Process Ownership

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The late, great Yogi Berra once said, “Baseball is 90% mental and the other half is physical.” We could say something similar – “process ownership is ninety percent leadership and the other half is management.”

Process ownership was arguably first described by Dr. Geary Rummler and Mr. Alan Brache , in their book ,Improving Performance: How to Manage the White Space on the Organization Chart in 1990. They described the role of process owners as one which intended to “oversee the cross-functional performance of a process.” Note that it did not attempt to “represent a second organizational structure” - instead it was described as a role that emphasized collaboration across organizational boundaries.

Other thought leaders, such as Dr. Michael Hammer, have extolled the virtues of process ownership –and argued that companies should establish process owners, process councils, and other aspects of process governance to manage eight to fourteen core, cross-functional processes. At the enterprise level, process owners need to be senior people, with the energy and respect to make things happen.

The role of the process owner has been described as one that is focused on the effective improvement and management of an end-to-end business process. Process owners have been characterized as senior managers, with credibility and clout, with a clear focus on driving collaboration across departments and motivating and advising both project teams and continuous-improvement teams.[i]

Frankly, the track record of process owners has been somewhat disappointing. In part, that is due to the difficulty of breaking down silos and challenges in obtaining budget and resources. But it is also related to a deficit of knowledge and skill in the key areas of advocacy, leadership and management as outlined in Table 1 below.

Organizations often stumble in sustaining process ownership in some or all of the following ways:

  • Process owners are appointed at middle management levels with responsibility for processes of small scope and are not supported by executive process-owner appointments for the   improvement and management of the firm’s end-to-end processes.
  • The role of the process owner is divorced from the fundamental management framework of the firm and process owners lack a clear voice in making decisions around resources and priorities.
  • There is a lack of adequate and continuing training and education on the role of the process owner.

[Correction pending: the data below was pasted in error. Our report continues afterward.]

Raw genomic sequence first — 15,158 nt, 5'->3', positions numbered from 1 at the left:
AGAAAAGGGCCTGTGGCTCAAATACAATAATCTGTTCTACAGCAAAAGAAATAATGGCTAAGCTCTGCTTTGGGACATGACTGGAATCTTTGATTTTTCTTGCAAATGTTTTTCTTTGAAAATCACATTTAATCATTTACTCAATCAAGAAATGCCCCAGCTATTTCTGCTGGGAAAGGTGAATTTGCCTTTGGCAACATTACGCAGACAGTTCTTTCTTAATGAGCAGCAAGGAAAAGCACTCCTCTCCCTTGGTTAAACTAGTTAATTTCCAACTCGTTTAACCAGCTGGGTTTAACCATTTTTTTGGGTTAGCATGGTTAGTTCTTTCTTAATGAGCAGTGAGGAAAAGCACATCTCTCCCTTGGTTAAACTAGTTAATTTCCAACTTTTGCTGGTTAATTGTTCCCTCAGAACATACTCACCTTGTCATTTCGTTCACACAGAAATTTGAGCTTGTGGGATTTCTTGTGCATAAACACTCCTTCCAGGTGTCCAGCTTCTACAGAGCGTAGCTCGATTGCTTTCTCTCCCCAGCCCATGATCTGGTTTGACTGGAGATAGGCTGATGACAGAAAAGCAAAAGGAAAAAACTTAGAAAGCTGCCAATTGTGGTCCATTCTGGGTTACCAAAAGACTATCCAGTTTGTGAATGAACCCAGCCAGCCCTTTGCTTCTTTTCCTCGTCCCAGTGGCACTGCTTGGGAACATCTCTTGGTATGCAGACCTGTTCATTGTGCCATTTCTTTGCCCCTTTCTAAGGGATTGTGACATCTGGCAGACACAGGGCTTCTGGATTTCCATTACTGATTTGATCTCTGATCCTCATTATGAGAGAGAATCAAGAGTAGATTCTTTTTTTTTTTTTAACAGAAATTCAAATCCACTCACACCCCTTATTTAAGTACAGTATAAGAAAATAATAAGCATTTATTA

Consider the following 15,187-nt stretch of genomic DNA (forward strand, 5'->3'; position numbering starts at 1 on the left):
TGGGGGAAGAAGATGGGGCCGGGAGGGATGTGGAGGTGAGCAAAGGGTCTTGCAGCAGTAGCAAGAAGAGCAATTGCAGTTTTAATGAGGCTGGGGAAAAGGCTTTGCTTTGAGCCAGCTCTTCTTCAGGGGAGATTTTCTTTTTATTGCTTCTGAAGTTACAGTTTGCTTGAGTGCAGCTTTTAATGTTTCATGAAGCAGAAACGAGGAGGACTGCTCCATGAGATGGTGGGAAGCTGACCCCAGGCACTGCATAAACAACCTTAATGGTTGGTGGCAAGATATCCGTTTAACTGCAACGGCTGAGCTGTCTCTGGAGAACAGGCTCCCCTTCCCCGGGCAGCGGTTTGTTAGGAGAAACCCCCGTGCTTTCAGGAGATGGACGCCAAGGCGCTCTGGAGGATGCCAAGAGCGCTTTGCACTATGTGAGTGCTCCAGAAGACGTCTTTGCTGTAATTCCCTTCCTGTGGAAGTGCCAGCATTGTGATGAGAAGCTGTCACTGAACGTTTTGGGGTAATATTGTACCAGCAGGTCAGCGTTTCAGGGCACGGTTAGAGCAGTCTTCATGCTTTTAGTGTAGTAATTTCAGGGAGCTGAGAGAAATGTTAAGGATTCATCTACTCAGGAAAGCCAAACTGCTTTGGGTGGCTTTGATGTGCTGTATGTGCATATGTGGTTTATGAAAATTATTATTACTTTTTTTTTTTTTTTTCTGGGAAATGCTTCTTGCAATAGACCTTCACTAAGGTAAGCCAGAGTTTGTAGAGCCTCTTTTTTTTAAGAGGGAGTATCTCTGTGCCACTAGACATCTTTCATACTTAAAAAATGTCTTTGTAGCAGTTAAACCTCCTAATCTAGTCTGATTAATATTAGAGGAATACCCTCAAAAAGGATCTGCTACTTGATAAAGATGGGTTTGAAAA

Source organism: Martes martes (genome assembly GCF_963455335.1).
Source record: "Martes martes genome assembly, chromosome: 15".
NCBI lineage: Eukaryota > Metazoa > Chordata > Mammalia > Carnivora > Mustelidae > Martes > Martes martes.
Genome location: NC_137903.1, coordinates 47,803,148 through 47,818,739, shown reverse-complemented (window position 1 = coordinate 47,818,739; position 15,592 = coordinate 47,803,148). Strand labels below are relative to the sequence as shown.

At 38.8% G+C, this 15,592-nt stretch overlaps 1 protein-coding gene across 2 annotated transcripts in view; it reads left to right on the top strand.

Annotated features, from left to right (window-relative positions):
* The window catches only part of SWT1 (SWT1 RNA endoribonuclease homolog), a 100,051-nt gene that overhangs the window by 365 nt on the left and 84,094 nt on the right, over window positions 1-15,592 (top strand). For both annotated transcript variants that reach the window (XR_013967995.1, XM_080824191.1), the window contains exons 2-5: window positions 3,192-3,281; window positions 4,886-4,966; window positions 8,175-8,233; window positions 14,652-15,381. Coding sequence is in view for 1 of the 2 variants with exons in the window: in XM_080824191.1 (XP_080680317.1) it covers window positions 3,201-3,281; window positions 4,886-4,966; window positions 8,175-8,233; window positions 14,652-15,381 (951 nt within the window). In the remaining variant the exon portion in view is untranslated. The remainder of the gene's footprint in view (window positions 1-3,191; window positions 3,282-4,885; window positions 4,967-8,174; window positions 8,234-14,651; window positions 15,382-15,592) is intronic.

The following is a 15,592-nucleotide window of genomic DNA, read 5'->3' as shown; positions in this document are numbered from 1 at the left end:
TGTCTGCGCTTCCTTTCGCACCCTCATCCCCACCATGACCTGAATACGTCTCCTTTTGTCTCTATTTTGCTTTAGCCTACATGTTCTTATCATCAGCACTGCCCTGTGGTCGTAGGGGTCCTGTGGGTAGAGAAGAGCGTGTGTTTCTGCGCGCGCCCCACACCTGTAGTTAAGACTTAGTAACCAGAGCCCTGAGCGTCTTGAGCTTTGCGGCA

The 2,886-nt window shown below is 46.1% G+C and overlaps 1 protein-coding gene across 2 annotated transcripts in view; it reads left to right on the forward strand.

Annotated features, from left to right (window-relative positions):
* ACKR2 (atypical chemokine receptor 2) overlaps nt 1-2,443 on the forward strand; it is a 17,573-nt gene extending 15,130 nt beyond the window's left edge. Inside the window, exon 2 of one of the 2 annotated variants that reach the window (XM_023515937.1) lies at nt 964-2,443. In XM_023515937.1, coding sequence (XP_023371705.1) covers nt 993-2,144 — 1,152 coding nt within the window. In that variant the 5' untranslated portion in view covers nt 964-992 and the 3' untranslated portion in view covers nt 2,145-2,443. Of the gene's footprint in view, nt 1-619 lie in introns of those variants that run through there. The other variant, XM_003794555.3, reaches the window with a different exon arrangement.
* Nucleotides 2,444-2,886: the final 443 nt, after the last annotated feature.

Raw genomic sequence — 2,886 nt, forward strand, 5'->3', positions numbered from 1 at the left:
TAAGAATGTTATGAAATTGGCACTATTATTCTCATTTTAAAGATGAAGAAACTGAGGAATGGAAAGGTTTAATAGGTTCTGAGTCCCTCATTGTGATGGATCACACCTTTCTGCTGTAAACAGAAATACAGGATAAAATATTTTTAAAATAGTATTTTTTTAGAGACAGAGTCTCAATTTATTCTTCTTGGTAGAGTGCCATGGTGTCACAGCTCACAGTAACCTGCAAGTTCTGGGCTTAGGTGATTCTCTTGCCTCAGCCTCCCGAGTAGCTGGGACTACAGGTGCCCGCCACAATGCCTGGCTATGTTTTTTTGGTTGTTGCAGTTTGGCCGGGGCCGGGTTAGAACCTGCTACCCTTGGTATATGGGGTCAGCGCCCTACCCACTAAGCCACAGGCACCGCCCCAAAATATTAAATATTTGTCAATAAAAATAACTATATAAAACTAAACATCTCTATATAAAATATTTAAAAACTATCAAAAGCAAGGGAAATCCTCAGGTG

Given the increasing popularity of shared services organizations, there is now a chance that in large, global organizations, there will be more emphasis on end-to-end global process ownership as a fundamental concept within and beyond shared services.  In such organizations, the impact of M&A, transformation, and new technology may drive home the value of the global process owner.

At BPMInstitute.org we anticipate increasing interest in BPM governance and offer a course on BPM Governance and Centers of Excellence to assist organizations evolve their BPM practices from simple process improvement towards process management. This course builds a comprehensive understanding of how to establish process governance with a focus on the emerging roles of process owner, process council, and the process office.  It provides guidance on how to define and implement process governance.

We encourage current and prospective process owners to ask and answer the following questions:

  • What should I do to be an "advocate" for a process based view?
  • How can I best drive strategic alignment and customer focus?
  • How do I prioritize process improvement opportunities?
  • How do I set up a continuous improvement team?
  • What is my role in promoting process education and training?
  • What probing questions should I be asking during the project definition stage? What about the analysis stage? Process design? Etc.
  • How do I best fulfill my role in the implementation of new process designs?

If you are moving into a process owner role or working on a project that requires broad cross functional collaboration, we invite you to contact us for answers to these fundamental questions.

 




[i] Spanyi, Andrew, Operational Leadership, Business Expert Press, 2010

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